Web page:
Political infighting has dogged attempts by Gulf Cooperation Council states to integrate their economies. Most recently the factious nature of GCC relations has been agitated by the planned monetary union.
With the United Arab Emirates decision in May to pull out, only four GCC members were left to sign the pact on a common currency — pegged to the dollar or a basket of currencies — when they met in Riyadh on June 7. The four members who signed-on were Saudi Arabia, Kuwait, Bahrain and Qatar; notably absent from the signing ceremony was the second largest economy in the GCC — the UAE.
Analysts say the UAE declined to participate due to the May 5 decision by the four other states to locate the headquarters for the prospective monetary union’s Gulf Central Bank in Riyadh. As the second largest economy in the Gulf region, the UAE’s move has created significant controversy and tension between itself and the rest of the GCC states, especially Saudi Arabia.
Eckart Woertz, program manager of economics at the Gulf Research Center in Dubai, believes this quarrel has nothing to do with monetary policies. “It’s a pure political issue,” he said. “Obviously, there is a hurt ego on part of the UAE, [as it] was expecting [to host] the GCC Central Bank and they didn’t get it.”
After the UAE confirmed its plans to stay out of the proposed regional monetary bloc, Saudi Finance Minister Ibrahim al-Assaf said that the location of the GCC Central Bank was non-negotiable.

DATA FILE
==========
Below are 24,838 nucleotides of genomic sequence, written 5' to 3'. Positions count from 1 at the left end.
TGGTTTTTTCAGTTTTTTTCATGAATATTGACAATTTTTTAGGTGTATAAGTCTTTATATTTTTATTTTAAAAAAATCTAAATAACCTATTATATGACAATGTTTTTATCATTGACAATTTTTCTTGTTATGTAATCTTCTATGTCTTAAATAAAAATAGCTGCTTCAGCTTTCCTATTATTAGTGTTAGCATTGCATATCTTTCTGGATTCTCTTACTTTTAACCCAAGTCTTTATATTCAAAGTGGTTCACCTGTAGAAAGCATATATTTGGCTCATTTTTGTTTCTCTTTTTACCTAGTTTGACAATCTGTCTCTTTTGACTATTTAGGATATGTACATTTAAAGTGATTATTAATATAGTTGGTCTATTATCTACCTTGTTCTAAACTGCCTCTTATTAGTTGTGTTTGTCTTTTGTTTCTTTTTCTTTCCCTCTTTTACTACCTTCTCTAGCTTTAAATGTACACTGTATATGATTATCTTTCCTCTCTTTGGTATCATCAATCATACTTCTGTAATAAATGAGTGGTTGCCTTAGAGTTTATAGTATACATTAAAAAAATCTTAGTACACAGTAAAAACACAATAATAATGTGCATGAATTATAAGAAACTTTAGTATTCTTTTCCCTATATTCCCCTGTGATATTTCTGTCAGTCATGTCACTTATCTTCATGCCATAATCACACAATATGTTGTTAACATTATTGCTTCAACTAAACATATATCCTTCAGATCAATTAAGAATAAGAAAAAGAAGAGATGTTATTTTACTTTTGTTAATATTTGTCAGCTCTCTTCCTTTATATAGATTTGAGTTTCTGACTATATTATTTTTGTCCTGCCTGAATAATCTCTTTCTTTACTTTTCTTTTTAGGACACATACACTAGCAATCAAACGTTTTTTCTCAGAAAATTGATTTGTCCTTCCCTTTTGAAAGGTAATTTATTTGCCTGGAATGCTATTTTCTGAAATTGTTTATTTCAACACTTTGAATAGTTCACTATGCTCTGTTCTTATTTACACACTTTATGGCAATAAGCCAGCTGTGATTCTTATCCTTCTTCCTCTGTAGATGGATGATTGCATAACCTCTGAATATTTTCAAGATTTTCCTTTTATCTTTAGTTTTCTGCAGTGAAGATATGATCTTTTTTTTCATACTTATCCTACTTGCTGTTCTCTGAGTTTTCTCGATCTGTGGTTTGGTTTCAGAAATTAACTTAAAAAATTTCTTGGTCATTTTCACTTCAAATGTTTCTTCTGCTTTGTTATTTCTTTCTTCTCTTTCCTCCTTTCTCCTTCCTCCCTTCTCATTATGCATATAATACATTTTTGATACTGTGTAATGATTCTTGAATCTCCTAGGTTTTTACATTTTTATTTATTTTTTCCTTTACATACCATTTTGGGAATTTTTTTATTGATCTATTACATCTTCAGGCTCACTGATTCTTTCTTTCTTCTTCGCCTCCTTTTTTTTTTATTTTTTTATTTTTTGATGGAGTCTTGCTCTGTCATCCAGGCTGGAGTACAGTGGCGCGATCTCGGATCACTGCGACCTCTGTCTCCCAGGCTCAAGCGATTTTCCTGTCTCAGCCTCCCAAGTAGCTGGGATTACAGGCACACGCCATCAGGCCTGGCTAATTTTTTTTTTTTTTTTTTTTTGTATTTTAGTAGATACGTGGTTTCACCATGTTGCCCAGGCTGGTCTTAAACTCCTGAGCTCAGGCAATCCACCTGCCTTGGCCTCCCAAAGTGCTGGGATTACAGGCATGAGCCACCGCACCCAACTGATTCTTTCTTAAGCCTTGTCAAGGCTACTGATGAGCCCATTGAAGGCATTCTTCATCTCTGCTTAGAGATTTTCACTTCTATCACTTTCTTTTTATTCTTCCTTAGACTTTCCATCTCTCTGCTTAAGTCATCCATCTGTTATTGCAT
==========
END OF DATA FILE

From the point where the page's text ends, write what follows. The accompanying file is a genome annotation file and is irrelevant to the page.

Meanwhile, UAE Central Bank Governor Sultan Nasser bin al-Suwaidi said, “We are out [of the GCC monetary union] for the moment.”
A week later, UAE foreign minister Sheikh Abdullah bin Zayed al- Nahyan further hinted at the possibility of the UAE rejoining the monetary bloc at a later stage, saying the Emirates would ‘consider’ returning to the union if the terms are altered and other GCC members authorize a joint central bank to be based in the UAE. Such suggestions came as Saudi Arabia made clear that no terms will be amended regarding the central bank’s location.
“There are certainly behind closed door negotiations going on,” said Woertz. “It’s difficult for both sides to compromise without losing face.”
No matter what, Woertz said the UAE cannot declare their return to the union and then expect Saudi Arabia to welcome them with open arms.
“Maybe they’ll find a compromise; perhaps an Emirati heading the GCC Central Bank, but the bank being in Riyadh, for example.”